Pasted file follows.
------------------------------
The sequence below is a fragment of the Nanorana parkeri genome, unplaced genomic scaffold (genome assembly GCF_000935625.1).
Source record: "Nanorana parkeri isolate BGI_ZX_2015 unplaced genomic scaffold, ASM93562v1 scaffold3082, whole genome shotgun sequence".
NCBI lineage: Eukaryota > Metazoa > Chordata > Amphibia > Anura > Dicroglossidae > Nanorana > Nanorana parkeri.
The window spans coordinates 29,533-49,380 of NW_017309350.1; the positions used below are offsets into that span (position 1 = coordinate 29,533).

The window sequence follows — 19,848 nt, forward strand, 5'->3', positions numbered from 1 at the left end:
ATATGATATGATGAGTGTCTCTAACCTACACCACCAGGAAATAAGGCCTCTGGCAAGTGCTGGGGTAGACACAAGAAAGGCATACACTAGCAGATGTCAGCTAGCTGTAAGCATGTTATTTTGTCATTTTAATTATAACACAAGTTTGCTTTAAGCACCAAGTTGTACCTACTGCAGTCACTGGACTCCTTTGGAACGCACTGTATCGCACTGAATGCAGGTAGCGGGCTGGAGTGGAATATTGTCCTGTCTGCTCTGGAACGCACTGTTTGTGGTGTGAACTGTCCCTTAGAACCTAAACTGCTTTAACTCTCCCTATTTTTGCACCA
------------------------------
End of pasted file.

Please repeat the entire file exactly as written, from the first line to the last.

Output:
The sequence below is a fragment of the Nanorana parkeri genome, unplaced genomic scaffold (genome assembly GCF_000935625.1).
Source record: "Nanorana parkeri isolate BGI_ZX_2015 unplaced genomic scaffold, ASM93562v1 scaffold3082, whole genome shotgun sequence".
NCBI lineage: Eukaryota > Metazoa > Chordata > Amphibia > Anura > Dicroglossidae > Nanorana > Nanorana parkeri.
The window spans coordinates 29,533-49,380 of NW_017309350.1; the positions used below are offsets into that span (position 1 = coordinate 29,533).

The window sequence follows — 19,848 nt, forward strand, 5'->3', positions numbered from 1 at the left end:
ATATGATATGATGAGTGTCTCTAACCTACACCACCAGGAAATAAGGCCTCTGGCAAGTGCTGGGGTAGACACAAGAAAGGCATACACTAGCAGATGTCAGCTAGCTGTAAGCATGTTATTTTGTCATTTTAATTATAACACAAGTTTGCTTTAAGCACCAAGTTGTACCTACTGCAGTCACTGGACTCCTTTGGAACGCACTGTATCGCACTGAATGCAGGTAGCGGGCTGGAGTGGAATATTGTCCTGTCTGCTCTGGAACGCACTGTTTGTGGTGTGAACTGTCCCTTAGAACCTAAACTGCTTTAACTCTCCCTATTTTTGCACCA